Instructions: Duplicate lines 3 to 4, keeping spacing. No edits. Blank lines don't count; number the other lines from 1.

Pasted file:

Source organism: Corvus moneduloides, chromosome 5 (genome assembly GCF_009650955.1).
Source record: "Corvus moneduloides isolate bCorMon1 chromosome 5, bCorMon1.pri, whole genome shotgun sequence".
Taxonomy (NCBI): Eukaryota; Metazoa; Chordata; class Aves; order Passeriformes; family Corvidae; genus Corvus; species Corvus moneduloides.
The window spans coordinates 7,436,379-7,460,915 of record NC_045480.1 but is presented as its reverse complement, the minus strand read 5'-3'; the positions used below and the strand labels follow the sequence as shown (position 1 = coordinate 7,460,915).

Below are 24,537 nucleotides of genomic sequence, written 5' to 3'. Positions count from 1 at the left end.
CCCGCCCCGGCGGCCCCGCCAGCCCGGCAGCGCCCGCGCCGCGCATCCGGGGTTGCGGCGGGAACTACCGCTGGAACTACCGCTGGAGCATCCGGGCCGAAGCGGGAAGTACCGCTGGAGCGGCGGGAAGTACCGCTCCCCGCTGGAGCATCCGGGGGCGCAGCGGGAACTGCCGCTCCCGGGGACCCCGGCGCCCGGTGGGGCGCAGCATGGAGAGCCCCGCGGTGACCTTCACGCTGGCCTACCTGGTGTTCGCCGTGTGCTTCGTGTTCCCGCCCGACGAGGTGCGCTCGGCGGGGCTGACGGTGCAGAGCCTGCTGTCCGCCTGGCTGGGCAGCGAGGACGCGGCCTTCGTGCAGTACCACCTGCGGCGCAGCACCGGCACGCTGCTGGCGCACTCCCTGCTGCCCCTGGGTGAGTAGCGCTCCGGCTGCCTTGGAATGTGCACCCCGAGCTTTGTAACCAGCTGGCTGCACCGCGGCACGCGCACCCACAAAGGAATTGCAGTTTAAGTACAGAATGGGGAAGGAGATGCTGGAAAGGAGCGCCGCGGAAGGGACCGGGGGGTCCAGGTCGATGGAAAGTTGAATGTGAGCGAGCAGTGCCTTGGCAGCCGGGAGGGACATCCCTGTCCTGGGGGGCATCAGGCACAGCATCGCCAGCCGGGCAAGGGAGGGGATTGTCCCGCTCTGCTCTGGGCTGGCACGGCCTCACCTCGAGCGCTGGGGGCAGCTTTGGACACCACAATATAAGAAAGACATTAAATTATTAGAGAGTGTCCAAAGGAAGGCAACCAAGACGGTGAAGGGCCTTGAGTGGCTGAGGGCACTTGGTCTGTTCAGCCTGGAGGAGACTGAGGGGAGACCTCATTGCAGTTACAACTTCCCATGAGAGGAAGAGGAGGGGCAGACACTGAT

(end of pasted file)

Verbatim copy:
Taxonomy (NCBI): Eukaryota; Metazoa; Chordata; class Aves; order Passeriformes; family Corvidae; genus Corvus; species Corvus moneduloides.
The window spans coordinates 7,436,379-7,460,915 of record NC_045480.1 but is presented as its reverse complement, the minus strand read 5'-3'; the positions used below and the strand labels follow the sequence as shown (position 1 = coordinate 7,460,915).